*gawk:* Inexact representation

15.4.1.1 Many Numbers Cannot Be Represented Exactly
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So, before you start to write any code, you should think about what you
really want and what's really happening. Consider the two numbers in
the following example:
x = 0.875 # 1/2 + 1/4 + 1/8
y = 0.425
Unlike the number in 'y', the number stored in 'x' is exactly
representable in binary because it can be written as a finite sum of one
or more fractions whose denominators are all powers of two. When 'gawk'
reads a floating-point number from program source, it automatically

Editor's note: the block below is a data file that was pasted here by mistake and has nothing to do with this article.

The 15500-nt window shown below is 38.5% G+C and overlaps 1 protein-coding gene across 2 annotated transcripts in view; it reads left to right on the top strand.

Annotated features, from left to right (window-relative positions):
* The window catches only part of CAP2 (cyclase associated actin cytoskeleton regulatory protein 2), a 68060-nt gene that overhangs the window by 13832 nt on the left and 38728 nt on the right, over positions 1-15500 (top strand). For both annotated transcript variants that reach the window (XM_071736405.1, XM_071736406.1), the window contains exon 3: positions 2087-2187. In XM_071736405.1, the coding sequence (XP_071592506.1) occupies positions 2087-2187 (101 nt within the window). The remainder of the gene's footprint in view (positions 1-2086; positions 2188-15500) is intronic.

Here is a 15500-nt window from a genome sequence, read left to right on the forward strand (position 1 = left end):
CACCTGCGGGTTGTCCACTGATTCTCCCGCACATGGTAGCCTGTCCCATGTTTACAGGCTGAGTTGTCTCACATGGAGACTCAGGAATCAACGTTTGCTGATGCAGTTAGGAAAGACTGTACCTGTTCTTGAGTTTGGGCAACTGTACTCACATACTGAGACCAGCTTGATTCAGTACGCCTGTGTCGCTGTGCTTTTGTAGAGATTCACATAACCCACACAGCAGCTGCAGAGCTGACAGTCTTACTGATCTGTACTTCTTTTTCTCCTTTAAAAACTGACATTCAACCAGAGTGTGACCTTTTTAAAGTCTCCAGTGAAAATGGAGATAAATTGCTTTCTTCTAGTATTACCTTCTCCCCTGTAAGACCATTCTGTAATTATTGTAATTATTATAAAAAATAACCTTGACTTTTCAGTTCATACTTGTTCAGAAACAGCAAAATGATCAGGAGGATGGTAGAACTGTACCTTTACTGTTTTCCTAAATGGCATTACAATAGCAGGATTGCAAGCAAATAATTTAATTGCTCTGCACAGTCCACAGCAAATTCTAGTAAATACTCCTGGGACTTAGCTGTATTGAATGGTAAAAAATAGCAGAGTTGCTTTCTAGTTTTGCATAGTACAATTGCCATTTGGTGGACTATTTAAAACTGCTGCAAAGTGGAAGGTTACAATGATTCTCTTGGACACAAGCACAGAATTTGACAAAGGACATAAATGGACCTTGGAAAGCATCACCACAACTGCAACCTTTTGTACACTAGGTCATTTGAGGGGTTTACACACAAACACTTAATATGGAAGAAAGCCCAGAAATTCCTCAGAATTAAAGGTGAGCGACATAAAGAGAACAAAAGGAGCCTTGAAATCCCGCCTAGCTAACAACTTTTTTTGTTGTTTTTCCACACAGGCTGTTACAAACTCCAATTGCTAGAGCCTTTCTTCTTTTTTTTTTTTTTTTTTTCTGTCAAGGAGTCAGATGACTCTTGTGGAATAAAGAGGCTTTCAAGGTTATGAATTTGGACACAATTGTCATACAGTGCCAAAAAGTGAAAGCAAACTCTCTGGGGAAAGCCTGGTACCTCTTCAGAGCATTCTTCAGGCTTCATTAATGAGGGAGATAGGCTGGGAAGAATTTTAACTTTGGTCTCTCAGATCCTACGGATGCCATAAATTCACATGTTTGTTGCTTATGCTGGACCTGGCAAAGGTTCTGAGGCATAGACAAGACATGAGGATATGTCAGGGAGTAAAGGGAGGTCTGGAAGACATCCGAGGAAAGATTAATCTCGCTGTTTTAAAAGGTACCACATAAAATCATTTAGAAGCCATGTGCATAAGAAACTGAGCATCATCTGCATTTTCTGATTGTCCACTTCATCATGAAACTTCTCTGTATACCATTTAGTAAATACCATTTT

rounds that number to whatever precision your machine supports. If you
try to print the numeric content of a variable using an output format
string of '"%.17g"', it may not produce the same number as you assigned
to it:
$ gawk 'BEGIN { x = 0.875; y = 0.425
> printf("%0.17g, %0.17g\n", x, y) }'
-| 0.875, 0.42499999999999999
Often the error is so small you do not even notice it, and if you do,
you can always specify how much precision you would like in your output.
Usually this is a format string like '"%.15g"', which, when used in the
previous example, produces an output identical to the input.